Some Braves fans still miss Chief Noc-A-Homa

Although the Braves retired the iconic Chief Noc-A-Homa on May 21, 1986, fans often reminisce about him, especially when the team isn’t doing so well. Even today, blogs and other fan sites blame the season on the curse of Noc-A-Homa.

Levi Walker Jr., of the Chippewa-Ottawa tribe, was the third and best-known of the people who played Chief Noc-A-Homa, who came with the team from Milwaukee in 1966. He had a tepee in the left-field stands at the old Atlanta-Fulton County Stadium from 1969 to 1986. When a Brave hit a home run, he would come out of the tepee and do a celebration dance.

When management removed his tepee in 1982 to add more seats, the Braves immediately lost 19 of 21 games, prompting a fan outcry that resulted in the tepee being brought back. They then recovered and won the National League West. He and the Braves parted company in 1986, after Walker said the club cited missed public appearances.

The Braves have had other mascots: Back in the mid-60s, there was Big Victor, a mechanical Indian; then there was Susie the Sweeper, Win-A-Lotta, companion to Noc-A-Homa; the Bleacher Creature, and Brother Francis, a non-official booster who led cheers in his monk’s habit.

But none had Noc-A-Homa’s staying power. At his left-field bleacher tepee, the chief was a familiar fixture at home games, leading the kids through war whoops, cheers and snake dances.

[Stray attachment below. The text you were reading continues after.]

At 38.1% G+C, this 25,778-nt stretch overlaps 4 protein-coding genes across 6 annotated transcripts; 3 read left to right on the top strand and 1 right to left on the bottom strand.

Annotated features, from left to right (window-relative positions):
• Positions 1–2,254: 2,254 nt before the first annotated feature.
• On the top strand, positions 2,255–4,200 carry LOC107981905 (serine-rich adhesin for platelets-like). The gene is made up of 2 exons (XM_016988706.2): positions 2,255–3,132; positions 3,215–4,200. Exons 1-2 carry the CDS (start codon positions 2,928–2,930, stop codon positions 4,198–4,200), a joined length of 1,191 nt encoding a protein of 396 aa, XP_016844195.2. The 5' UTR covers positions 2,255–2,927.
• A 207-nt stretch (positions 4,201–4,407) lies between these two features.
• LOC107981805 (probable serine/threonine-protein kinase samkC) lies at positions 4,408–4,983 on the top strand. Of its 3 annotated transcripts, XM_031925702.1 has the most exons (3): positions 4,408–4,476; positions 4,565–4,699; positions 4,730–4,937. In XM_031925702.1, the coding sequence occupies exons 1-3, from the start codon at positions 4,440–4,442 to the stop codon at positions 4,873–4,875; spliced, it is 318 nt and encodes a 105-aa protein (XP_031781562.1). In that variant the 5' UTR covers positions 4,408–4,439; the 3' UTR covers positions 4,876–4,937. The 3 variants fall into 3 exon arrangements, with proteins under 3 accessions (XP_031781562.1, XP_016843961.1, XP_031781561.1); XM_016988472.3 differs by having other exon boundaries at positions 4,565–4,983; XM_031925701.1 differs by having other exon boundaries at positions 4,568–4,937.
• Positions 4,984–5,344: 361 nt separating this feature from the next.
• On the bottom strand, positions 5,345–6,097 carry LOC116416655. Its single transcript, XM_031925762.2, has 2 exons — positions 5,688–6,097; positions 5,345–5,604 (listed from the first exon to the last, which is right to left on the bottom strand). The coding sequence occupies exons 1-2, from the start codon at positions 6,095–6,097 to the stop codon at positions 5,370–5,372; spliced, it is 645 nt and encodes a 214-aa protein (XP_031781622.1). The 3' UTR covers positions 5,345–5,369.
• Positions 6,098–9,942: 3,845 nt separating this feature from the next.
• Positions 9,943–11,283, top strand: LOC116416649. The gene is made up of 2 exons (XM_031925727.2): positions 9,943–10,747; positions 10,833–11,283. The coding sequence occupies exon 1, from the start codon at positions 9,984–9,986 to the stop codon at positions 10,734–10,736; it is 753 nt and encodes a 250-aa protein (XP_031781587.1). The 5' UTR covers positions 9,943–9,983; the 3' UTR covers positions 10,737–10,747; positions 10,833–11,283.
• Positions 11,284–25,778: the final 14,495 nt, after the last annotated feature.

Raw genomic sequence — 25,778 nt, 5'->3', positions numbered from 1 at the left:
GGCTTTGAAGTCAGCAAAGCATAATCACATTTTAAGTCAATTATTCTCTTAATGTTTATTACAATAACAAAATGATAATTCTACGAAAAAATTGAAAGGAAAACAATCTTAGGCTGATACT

His image was predominantly featured as part of the team’s logo through the 1980s, when it was replaced by the tomahawk logo that the Braves and its minor league affiliates use today. Plans to bring back the Chief Noc-A-Homa image on the Braves’ batting-practice hats in 2013 met with widespread criticism. The Braves eventually backed away from those plans, sticking with the “script-A” image that has been the team’s primary cap logo since the late ’80s.

Using Native Americans as sports mascots has stirred controversy for decades. Professional sports holdouts besides Atlanta are the Cleveland Indians, Kansas City Chiefs, Chicago Blackhawks and Washington Redskins. Critics say it exploits a stereotype and furthers divisiveness in a nation that has too many clashes among races and ethnicities.

Despite the debate, Walker insisted that his people had no problem with his portrayal.

“I was a colorful individual in the game of baseball,” Walker said last year in an interview with Thursday Review, an online magazine. “I met four presidents, two kings, a sheik and his four wives, kids in the ghetto, ZZ Top, Three Dog Night, Led Zeppelin, Roy Clark, Jerry Reed, Tammy Wynette, Dolly Parton, Cab Calloway, Shirley Henderson, Olivia Newton-John, Loretta Lynn, Alabama and a number of other celebrities that came to a game.”

Walker has since moved to Michigan where he is a a tribal elder with the Little Traverse Bay Bands of Odawa Indians.

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